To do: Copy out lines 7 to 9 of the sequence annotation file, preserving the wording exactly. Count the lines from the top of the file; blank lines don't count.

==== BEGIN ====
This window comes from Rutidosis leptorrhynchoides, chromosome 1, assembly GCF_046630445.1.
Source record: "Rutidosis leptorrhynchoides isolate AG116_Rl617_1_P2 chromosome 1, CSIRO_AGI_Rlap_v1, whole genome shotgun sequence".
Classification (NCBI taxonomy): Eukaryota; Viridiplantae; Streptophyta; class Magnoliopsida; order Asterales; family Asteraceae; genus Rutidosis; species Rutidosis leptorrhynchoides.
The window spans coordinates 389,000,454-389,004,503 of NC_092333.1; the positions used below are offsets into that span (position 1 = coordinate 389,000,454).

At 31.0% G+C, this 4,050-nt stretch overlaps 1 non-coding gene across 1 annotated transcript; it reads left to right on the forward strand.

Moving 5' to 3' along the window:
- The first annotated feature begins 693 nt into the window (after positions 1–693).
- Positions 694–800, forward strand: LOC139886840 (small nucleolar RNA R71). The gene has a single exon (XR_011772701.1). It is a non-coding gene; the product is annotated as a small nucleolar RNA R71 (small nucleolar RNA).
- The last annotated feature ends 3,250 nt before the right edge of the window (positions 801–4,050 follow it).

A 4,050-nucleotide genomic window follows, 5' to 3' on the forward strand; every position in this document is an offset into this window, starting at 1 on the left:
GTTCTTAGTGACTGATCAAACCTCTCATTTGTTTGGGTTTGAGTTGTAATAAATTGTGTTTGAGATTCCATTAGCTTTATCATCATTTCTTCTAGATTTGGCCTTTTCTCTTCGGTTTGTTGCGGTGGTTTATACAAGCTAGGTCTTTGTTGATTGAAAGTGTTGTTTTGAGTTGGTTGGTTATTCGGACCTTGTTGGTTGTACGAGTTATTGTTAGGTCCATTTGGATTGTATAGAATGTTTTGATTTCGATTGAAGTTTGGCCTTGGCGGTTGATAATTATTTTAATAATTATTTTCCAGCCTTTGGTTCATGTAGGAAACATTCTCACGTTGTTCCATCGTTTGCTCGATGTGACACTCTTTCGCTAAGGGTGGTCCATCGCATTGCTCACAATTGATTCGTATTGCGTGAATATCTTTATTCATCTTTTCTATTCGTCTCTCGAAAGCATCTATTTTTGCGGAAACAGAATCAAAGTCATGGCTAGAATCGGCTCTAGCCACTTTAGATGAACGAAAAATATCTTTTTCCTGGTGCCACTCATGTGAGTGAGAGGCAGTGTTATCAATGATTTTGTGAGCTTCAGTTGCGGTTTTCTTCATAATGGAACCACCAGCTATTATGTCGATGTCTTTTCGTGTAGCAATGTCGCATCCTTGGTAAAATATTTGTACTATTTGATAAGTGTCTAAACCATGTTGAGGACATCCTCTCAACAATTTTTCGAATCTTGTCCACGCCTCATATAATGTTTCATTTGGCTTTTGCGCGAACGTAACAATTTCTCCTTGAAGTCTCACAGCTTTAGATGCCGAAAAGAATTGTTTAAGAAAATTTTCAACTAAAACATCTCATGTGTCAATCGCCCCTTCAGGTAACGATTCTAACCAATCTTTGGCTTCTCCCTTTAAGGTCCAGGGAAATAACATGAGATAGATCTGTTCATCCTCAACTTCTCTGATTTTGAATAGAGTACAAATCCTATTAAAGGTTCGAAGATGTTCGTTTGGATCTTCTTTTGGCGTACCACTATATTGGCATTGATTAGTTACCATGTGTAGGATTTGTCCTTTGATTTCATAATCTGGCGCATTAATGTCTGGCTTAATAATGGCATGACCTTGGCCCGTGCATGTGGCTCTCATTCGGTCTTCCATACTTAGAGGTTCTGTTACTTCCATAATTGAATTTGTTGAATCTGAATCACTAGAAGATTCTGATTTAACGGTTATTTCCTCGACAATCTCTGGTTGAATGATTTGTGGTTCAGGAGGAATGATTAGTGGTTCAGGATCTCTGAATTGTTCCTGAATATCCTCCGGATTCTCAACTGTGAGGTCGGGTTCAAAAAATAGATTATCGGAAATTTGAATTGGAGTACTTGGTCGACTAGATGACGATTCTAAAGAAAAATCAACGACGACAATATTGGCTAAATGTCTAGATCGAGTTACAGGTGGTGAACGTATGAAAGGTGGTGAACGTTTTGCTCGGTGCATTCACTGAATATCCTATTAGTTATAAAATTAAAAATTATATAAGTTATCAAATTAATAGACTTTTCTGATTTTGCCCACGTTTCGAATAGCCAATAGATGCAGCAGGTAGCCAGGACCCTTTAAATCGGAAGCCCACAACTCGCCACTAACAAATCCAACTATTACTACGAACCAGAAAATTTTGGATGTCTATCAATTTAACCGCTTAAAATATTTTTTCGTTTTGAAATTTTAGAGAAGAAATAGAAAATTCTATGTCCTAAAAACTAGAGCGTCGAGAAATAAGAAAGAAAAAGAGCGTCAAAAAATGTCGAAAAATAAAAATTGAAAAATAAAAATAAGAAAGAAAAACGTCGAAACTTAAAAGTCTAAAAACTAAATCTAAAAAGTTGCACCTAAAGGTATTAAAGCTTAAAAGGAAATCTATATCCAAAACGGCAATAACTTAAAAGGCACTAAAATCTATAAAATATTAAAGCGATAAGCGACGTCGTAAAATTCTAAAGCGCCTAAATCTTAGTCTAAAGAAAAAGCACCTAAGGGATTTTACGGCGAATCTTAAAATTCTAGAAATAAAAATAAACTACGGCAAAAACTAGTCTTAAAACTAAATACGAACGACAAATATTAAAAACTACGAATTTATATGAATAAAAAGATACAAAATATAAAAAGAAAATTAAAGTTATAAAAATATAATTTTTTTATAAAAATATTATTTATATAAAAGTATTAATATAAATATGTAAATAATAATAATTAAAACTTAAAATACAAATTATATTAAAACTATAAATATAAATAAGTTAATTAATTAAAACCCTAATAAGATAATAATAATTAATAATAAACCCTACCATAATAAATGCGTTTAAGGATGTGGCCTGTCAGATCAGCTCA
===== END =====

- The first annotated feature begins 693 nt into the window (after positions 1–693).
- Positions 694–800, forward strand: LOC139886840 (small nucleolar RNA R71). The gene has a single exon (XR_011772701.1). It is a non-coding gene; the product is annotated as a small nucleolar RNA R71 (small nucleolar RNA).
- The last annotated feature ends 3,250 nt before the right edge of the window (positions 801–4,050 follow it).